Research grant aims to improve living standards for Pakistani farmers

16 Sep 2016
Dr Thilak Mallawaarachchi
Dr Thilak Mallawaarachchi

UQ School of Economics researcher Dr Thilak Mallawaarachchi will work alongside a team of expert development economists including the project’s lead Professor Sisira Jayasuiya, from Monash University, to study the policy and institutional reforms required to improve horticultural markets in Pakistan.

Pakistan operates one of the largest horticulture industries in the world with significant growth potential in the country’s domestic and exports markets. However a number of factors are impeding the industry from growing including low productivity, low exports, high waste and poor quality farming practices.

Upon a request from the Pakistan government and industry representatives, the team of researchers from  the University of Queensland, Monash University, La Trobe University, Peking University and a number of Pakistan Universities will use the $1.48 million dollar ACIAR grant to investigate ways to enhance the productivity of the country’s horticulture sector.

“We have identified that Pakistan’s horticulture sector has significant opportunities to raise the living standards in both rural and regional settings through increasing productivity in the fruit marketing chains, as well as improving the farming production systems,” Dr Mallawaarachchi explained.

“However, the most significant factor holding back the industry’s modernisation and full commercialisation is the poor state of the country’s current marketing system.”

Dr Mallawaarachchi said the team will research existing agriculture marketing arrangements in both Pakistan and around the world to formulate an appropriate policy reform strategy.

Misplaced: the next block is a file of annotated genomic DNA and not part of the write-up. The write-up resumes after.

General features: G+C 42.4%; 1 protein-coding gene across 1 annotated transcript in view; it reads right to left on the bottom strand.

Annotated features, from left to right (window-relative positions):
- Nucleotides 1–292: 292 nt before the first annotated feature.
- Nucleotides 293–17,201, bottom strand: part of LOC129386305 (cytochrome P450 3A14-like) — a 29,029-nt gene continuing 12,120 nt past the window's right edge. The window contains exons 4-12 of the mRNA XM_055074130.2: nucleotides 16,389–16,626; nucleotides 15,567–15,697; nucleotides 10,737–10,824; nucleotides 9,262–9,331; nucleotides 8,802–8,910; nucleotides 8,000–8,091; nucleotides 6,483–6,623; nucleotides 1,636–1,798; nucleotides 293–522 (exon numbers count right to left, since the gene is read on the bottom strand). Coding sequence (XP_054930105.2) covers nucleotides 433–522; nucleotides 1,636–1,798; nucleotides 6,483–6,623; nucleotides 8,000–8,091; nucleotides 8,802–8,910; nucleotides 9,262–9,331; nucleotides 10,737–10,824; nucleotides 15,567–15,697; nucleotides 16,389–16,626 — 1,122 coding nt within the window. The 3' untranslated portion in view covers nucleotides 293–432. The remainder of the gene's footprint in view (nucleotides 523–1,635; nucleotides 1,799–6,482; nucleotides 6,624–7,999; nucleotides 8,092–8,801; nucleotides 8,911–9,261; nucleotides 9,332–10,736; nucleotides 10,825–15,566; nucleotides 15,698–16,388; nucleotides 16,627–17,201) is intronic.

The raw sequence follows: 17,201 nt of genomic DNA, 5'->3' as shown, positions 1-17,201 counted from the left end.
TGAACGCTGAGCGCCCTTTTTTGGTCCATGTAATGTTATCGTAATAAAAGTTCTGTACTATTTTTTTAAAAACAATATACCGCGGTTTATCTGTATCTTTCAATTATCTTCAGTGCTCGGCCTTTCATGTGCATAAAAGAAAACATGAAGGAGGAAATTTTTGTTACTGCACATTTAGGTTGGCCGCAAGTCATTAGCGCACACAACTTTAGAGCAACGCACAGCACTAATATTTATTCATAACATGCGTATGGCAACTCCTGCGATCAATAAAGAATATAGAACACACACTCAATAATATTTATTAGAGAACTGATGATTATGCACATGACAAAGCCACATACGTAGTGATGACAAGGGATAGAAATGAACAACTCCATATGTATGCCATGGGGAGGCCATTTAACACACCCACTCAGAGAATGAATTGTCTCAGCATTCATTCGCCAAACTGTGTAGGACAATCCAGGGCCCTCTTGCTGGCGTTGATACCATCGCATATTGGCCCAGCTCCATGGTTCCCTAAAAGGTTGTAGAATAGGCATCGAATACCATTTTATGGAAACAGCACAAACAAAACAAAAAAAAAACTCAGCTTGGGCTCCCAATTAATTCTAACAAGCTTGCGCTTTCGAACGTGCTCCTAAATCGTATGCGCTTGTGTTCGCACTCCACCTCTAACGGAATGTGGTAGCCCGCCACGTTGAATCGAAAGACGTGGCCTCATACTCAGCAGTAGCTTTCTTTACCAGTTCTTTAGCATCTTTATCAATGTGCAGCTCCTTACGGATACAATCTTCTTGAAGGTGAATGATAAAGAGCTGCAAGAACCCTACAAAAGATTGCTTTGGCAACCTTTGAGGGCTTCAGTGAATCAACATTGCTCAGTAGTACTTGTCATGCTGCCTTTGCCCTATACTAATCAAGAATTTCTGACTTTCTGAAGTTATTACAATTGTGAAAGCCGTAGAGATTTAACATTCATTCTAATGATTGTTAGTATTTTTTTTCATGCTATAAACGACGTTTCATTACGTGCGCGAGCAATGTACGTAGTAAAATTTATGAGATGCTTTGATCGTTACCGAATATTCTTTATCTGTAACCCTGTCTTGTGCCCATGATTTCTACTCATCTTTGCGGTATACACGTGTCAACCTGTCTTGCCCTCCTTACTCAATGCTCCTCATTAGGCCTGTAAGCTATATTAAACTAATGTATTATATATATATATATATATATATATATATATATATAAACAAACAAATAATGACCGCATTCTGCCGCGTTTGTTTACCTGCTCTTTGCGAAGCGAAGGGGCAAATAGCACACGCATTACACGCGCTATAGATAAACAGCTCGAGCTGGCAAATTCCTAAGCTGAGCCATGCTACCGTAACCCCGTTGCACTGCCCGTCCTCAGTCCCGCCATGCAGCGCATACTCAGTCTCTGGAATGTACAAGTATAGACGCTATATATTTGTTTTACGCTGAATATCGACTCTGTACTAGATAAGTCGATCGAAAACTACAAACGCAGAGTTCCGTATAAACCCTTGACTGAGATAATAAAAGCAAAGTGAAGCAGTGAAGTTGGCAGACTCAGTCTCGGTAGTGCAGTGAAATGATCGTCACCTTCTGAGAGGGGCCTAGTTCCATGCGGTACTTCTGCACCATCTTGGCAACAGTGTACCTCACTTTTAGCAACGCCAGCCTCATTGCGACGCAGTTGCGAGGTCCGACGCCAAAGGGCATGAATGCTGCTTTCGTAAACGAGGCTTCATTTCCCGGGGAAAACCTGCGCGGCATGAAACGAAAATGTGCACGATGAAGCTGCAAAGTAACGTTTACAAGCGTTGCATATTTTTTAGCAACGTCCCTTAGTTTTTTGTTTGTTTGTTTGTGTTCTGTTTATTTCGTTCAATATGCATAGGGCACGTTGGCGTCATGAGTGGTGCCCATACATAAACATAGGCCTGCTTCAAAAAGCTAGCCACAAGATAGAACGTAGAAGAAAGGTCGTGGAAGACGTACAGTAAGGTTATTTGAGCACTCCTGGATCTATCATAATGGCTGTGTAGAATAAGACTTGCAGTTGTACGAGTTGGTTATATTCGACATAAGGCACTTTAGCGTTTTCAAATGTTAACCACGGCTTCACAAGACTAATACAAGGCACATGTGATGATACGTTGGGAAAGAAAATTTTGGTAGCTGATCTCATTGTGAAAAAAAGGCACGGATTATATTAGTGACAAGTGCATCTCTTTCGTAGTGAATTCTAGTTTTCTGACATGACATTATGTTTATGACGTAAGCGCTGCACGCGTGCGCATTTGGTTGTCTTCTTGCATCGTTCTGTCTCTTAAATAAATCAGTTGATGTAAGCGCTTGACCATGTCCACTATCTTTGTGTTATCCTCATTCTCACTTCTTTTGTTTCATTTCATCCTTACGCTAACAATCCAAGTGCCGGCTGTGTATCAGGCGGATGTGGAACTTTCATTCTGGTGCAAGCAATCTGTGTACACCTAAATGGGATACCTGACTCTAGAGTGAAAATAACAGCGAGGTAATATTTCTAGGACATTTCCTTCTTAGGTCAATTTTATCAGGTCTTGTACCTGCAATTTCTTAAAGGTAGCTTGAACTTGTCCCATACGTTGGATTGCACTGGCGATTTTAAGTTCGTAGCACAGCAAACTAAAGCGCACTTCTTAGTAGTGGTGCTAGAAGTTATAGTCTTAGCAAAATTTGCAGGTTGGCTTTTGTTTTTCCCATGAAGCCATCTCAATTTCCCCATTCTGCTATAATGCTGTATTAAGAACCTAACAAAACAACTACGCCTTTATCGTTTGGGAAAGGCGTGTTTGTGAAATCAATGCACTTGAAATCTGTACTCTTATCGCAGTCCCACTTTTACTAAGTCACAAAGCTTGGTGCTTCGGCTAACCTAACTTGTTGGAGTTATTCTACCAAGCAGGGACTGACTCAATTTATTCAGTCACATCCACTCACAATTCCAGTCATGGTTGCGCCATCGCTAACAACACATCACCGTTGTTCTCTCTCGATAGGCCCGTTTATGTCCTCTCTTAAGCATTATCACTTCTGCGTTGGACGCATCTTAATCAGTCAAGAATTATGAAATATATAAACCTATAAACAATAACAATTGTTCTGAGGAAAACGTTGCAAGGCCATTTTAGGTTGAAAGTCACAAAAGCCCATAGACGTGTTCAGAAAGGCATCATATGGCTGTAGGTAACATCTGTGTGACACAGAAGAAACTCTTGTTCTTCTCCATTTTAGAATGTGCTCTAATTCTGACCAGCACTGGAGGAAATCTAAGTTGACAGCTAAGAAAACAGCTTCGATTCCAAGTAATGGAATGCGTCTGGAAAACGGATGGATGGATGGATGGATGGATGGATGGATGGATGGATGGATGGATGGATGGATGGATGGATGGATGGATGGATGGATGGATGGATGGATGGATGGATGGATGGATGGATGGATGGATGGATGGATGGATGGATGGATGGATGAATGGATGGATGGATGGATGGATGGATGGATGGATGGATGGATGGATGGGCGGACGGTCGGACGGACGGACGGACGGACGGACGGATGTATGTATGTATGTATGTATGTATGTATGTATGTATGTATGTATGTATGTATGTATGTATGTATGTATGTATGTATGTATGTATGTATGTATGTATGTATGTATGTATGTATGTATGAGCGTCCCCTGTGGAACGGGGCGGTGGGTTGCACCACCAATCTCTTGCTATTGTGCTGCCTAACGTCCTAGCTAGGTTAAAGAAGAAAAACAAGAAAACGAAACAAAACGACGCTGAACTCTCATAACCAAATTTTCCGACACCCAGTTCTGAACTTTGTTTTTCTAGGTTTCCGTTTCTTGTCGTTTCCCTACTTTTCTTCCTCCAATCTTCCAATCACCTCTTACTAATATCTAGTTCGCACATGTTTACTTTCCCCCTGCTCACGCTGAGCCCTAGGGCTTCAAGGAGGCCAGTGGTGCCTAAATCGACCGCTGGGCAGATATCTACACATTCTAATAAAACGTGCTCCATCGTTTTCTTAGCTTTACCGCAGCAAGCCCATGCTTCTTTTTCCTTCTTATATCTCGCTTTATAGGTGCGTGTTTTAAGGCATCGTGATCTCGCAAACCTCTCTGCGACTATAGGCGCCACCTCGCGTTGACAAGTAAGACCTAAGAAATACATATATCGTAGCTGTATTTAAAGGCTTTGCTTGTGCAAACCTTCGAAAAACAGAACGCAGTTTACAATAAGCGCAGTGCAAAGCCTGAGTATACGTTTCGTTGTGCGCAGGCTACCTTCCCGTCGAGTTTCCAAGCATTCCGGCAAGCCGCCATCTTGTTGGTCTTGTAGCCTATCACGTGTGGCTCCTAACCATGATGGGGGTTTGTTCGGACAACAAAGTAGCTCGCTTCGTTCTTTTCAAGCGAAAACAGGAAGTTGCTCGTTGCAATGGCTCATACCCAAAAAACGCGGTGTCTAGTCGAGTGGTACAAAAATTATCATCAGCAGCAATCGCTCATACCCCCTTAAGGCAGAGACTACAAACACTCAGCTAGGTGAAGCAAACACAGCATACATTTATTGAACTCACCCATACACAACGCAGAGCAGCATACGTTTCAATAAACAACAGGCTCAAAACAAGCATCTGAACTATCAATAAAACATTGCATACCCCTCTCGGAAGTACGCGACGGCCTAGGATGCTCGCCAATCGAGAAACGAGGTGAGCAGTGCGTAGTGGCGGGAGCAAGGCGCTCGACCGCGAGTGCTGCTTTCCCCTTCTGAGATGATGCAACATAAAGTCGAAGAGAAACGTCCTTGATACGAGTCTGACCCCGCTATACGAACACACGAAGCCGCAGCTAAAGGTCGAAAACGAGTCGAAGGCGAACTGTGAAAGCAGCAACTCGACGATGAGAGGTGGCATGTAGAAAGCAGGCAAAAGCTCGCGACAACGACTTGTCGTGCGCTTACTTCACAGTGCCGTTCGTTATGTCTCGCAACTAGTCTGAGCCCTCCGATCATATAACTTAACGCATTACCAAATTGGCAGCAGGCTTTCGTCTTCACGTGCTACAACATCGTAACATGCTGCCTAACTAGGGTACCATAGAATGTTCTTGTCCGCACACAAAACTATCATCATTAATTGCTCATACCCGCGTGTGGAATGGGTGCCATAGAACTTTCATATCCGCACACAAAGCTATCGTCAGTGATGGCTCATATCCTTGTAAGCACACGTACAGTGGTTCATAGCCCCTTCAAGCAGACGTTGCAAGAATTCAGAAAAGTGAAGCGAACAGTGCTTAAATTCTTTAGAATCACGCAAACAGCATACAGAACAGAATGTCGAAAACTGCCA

“This project will provide our research team with a remarkable opportunity to test some well-known development economics theories in the new and emerging setting of Pakistan,” Dr Mallawaarachchi said.

“We will have the chance to inform how market reform could enhance horticulture sector productivity by taking a look at how agriculture market development has been influenced through policy reform in Australia and China and some early developments in the Punjab and Sindh provinces in Pakistan.”

“This is a three year ACIAR research project in its Agricultural Development Policy Program, and our team will work alongside a group of dedicated universities, public and private sector researchers and policy professionals in Pakistan to achieve the goals of identifying viable reform options that the government and other development agencies can consider adopting,” he said.

When the program is completed, Dr Mallawaarachchi hopes the lessons they learn will have broader implications for other countries undertaking similar reforms.